After conducting all interviews, it was clear to us that a significant portion of Hartford residents have poor credit, are renting because they have poor credit, and are trying to improve their credit so that they can eventually buy a home.

High Desirability to Own a Home

Out of the 30 residents we interviewed within Behind The Rocks and Upper Albany, 27 stated they would like to buy a home. While this is interesting, we were interested in WHY this was. After analyzing our responses from our interviews, we came across some key findings:

  • Stability
  • American Dream
  • Potential to Make a Difference
  • Not My Top Priority

Below are some personal stories that stood out to us regarding this question.

“Owning a home would give me stability”

By talking to residents we found that owning a home promotes financial stability and well-being while also being a place in which people (and families) can feel grounded and comfortable.

One woman we talked to in the McDonald’s on Albany Avenue gave us real insight into why she wanted to own a home. She is a single mom with two kids who noted that, when the time was right, she “eventually wants to own a home for stability”. She continued to say,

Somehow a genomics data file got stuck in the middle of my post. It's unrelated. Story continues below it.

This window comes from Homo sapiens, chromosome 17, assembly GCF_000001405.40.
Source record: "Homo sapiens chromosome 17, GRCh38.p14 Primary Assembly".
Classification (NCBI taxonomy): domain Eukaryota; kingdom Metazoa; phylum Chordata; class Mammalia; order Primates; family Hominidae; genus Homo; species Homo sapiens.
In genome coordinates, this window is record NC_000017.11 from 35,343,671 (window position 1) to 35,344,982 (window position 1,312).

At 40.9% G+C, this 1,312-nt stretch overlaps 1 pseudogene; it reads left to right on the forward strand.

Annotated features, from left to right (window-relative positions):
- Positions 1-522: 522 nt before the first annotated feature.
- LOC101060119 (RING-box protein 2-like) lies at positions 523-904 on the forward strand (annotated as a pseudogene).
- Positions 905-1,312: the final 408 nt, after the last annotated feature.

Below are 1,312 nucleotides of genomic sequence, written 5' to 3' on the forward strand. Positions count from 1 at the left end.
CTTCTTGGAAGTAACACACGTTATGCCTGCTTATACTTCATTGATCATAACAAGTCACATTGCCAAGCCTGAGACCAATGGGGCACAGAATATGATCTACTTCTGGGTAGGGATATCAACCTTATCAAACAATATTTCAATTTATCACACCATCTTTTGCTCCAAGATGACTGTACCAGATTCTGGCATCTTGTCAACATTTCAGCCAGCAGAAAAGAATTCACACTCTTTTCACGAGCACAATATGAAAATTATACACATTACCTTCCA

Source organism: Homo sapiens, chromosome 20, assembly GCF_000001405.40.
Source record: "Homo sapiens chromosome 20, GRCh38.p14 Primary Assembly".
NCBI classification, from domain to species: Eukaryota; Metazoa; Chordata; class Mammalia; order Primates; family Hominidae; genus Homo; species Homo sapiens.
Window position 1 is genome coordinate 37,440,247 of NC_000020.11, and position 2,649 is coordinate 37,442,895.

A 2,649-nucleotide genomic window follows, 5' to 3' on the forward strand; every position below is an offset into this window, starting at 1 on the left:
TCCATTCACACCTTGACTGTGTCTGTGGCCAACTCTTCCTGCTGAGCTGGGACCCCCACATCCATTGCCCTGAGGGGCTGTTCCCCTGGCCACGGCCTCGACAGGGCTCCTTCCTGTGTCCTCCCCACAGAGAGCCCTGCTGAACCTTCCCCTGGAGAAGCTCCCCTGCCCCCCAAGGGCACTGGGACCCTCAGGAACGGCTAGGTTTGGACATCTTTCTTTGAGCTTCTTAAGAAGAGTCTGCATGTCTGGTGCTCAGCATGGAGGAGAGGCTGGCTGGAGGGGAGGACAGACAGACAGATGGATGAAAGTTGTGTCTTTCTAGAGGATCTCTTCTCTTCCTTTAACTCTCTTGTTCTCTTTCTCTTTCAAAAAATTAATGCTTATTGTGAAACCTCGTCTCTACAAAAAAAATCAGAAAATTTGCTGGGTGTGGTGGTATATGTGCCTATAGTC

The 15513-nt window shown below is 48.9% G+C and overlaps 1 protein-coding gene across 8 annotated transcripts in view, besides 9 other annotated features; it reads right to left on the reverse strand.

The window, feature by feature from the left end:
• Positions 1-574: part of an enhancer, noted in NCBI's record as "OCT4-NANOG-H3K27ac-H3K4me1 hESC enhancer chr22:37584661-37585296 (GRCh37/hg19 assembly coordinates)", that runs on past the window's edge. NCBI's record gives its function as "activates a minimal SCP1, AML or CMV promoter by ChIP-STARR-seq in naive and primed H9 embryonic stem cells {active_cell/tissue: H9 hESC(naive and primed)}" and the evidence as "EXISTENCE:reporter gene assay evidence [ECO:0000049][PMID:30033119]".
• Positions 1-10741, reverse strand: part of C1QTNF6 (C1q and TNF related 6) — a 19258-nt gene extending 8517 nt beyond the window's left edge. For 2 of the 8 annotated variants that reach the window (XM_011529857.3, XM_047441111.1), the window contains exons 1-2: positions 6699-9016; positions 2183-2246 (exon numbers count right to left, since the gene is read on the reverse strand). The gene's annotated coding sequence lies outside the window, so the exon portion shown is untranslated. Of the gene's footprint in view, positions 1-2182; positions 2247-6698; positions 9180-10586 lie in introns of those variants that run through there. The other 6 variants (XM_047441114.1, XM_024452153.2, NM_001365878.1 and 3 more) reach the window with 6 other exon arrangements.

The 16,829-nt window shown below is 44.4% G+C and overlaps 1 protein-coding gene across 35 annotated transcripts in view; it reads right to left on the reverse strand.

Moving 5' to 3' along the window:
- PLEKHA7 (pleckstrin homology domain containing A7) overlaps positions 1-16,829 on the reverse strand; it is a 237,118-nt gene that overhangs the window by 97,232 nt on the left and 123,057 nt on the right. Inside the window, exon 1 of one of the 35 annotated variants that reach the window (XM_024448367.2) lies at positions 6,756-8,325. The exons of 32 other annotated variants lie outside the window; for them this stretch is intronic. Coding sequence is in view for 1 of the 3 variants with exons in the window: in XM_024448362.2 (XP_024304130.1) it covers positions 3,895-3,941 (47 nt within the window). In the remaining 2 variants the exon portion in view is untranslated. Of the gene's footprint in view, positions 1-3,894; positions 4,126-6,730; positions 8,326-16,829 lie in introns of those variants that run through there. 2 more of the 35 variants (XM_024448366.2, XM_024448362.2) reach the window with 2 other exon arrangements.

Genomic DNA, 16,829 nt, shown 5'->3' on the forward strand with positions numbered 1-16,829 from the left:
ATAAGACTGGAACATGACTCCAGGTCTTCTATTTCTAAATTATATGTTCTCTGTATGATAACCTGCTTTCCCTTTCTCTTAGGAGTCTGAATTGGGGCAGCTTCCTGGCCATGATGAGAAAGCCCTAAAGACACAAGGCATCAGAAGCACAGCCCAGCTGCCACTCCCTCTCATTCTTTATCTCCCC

“You’re your own landlord. You get to pick and choose what you do with your home and your choice to stay or leave. When you’re renting your under lease so it’s only a short period of time”

This also supports the claim that renters do not feel stable and grounded in their homes. It always seems to be a temporary fix, and she told us she wishes she could provide a home for her family.

As shown in this story, owning a home serves as a stable environment to raise a family. However, owning a home also provides a place that people can feel grounded and comfortable in. Since most of our interviews were with renters, we saw that, because their home wasn’t really theirs, they did not have access to a place they could proudly call ‘home’.